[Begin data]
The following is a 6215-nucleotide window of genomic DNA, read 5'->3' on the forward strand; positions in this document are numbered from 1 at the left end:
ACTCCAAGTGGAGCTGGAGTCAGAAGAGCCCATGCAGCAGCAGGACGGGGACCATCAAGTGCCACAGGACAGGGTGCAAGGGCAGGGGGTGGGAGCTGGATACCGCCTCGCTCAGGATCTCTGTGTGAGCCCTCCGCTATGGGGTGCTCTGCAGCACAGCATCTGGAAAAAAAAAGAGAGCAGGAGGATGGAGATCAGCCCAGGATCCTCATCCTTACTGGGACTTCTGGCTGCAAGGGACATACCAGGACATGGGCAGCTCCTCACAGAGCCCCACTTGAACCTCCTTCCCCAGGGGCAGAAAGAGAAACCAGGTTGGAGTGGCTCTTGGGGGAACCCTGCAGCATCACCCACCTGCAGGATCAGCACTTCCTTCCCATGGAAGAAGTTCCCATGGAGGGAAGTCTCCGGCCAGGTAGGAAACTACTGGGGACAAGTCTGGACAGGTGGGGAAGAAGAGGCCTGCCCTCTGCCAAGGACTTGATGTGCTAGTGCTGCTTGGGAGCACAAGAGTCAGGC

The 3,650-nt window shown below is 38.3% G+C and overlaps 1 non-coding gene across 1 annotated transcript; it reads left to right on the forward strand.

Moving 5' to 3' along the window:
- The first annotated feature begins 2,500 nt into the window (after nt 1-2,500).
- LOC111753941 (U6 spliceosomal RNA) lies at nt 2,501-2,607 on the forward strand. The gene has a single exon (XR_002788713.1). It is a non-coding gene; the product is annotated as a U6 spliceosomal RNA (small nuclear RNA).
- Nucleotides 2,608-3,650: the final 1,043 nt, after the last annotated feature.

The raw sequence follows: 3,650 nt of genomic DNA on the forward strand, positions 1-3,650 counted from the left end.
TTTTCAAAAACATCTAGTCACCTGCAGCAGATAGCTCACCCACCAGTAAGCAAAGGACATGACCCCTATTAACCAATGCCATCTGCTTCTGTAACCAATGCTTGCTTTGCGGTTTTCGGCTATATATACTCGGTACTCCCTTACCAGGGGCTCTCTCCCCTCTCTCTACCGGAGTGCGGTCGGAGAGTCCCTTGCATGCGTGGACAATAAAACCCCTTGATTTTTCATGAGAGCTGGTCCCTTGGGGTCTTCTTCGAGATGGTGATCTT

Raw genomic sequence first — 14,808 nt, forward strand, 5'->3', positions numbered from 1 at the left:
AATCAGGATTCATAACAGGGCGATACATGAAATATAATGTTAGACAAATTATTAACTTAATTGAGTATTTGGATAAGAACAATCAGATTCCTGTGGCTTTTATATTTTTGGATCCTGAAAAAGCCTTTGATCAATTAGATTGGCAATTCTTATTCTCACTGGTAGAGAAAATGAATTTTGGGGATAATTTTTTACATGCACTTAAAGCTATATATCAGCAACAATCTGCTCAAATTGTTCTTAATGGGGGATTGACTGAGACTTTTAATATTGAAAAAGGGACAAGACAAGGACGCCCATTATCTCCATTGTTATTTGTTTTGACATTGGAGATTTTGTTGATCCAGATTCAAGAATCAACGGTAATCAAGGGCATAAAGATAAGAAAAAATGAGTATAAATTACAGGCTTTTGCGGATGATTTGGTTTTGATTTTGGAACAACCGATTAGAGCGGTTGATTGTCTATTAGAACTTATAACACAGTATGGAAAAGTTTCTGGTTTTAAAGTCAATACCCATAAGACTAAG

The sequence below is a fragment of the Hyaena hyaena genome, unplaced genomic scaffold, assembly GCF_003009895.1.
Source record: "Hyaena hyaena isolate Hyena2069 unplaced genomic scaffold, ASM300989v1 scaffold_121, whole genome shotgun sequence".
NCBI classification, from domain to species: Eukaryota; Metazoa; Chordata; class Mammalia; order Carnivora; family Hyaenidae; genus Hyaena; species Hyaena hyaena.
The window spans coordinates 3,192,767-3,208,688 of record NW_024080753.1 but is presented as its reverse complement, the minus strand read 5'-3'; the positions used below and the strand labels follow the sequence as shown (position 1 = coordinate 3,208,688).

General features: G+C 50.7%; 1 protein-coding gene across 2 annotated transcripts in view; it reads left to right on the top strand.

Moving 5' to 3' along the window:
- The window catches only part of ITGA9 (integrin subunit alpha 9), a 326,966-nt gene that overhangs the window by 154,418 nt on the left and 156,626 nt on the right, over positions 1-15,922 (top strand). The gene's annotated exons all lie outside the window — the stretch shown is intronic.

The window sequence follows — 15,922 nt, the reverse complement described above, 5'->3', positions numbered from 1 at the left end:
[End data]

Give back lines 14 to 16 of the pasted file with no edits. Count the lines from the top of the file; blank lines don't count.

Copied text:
NCBI classification, from domain to species: Eukaryota; Metazoa; Chordata; class Mammalia; order Carnivora; family Hyaenidae; genus Hyaena; species Hyaena hyaena.
The window spans coordinates 3,192,767-3,208,688 of record NW_024080753.1 but is presented as its reverse complement, the minus strand read 5'-3'; the positions used below and the strand labels follow the sequence as shown (position 1 = coordinate 3,208,688).

General features: G+C 50.7%; 1 protein-coding gene across 2 annotated transcripts in view; it reads left to right on the top strand.